Editorial | PM has advanced, but must do more on gay rights
Prime Minister Andrew Holness deserves credit for his obviously evolving views about gay rights and whether homosexuals were to be ministers in Jamaica's Government.
Asked in a leaders' debate seven years ago whether he endorsed his predecessor, Bruce Golding's, position of not having gays in his Cabinet, Mr Holness largely waffled, before concluding: "My sentiments reflect the sentiments of the country. The Prime Minister has discretion, but that discretion cannot be exercised in a vacuum."
Mr Holness, at the time, apparently felt that it was to his political advantage to cozy up to the strong homophobic sentiment that, at the time, was perceived to be pervasive in Jamaica. He lost the election anyway.
This week in Brussels, the prime minister was again asked if he supported Mr Golding's stance on gays in his Cabinet. His answer, this time, on that specific issue, was markedly different from his response of December 2011.
He said: "Absolutely not. Firstly, it's not my business (whether a prospective Cabinet member was gay); neither is it my interest. Whatever is in my discretion to distribute politically, a person's sexuality or sexual orientation is not a criteria for the use of my discretion."
That's very much the argument of Portia Simpson Miller, his debate opponent, who, when in government, despite the hope she had raised, did nothing to expunge Jamaica's law against anal intercourse, which, essentially, criminalises homosexuality.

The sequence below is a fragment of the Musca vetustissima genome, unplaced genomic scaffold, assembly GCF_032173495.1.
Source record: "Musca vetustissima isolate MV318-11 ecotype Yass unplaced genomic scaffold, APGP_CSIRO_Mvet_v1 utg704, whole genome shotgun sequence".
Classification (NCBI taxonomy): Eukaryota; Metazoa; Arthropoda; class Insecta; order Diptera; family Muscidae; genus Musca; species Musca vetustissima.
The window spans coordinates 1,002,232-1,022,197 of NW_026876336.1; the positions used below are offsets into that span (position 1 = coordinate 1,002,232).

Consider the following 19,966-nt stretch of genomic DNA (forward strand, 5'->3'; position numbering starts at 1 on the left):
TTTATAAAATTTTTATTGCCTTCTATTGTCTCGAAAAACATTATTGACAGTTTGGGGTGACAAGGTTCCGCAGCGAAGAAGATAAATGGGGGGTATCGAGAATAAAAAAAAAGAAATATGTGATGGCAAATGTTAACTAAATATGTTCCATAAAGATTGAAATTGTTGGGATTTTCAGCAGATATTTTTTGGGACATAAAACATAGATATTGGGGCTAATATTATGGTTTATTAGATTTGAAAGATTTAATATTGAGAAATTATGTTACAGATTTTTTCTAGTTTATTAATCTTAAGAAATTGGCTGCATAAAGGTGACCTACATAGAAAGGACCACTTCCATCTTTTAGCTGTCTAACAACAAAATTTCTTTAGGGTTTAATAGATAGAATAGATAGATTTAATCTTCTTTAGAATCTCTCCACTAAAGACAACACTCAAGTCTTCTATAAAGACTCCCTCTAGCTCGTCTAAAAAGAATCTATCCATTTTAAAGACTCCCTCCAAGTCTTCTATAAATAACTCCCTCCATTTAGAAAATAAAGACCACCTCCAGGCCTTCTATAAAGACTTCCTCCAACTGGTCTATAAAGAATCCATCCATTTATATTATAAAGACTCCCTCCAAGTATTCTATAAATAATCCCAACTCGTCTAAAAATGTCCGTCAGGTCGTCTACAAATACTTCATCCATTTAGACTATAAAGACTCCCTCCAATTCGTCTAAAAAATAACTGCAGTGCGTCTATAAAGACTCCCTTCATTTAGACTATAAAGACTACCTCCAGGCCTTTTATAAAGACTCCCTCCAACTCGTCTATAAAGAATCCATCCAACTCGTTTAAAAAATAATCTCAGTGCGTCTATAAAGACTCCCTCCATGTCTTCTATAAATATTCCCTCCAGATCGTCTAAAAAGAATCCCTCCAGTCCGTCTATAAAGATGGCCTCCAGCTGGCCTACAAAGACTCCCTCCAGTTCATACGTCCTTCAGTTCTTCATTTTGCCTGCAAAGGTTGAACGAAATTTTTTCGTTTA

Neither are we sanguine that much will happen, in the near term, under Mr Holness' leadership, if the prime minister is left to his own devices. For, again, on the broader issue of gay rights, the PM waffled and very much pleaded for international understanding of Jamaica's failure to afford to some of its citizens the rights and protections that are guaranteed to all under the Constitution.
First, Mr Holness drew parallels between Jamaica and where some European and other developed countries were half century, or two decades ago and argued that even in the Church, formerly a monolith of conservatism, differing attitudes have emerged towards gays. He also insisted that the Jamaican State protected the right of all citizens, regardless of sexual preferences.
But he added: "As it relates to civil rights, I think the culture needs to evolve; the conversation needs to be had - and it can't be stoked or pushed. It is something that will evolve over time."
On this analysis, we disagree with the prime minister. Respect for human rights, in a liberal democracy such as Jamaica, doesn't "evolve over time". You adhere to them, or you don't.
Buggery Law Offensive
Further, the buggery law is offensive on several fronts: it presumes a voyeuristic state that peeps into people's bedrooms to criminalise the sexual behaviour of consenting adults on the basis of a fundamentalist interpretation of Old Testament texts, thus weakening the foundation of a secular state. Moreover, the law attacks the protection from discrimination based on gender as well the "respect for and protection of private and family life and privacy of the home".
Mr Holness, as prime minister, has an obligation to protect the rights of all Jamaicans, not only heterosexuals. Indeed, a fundamental test of a democracy is how well it delivers on the rights of its munities, including gays, lesbian and transgender people. The protection of human rights is among the matters on which we expect a leader to stoke and push.
Mr Holness is perhaps shy of a parliamentary repeal of the buggery law. He should, therefore, instruct his attorney general to concede the point of its unconstitutionality in Maurice Tomlinson's challenge of the legislation in the courts.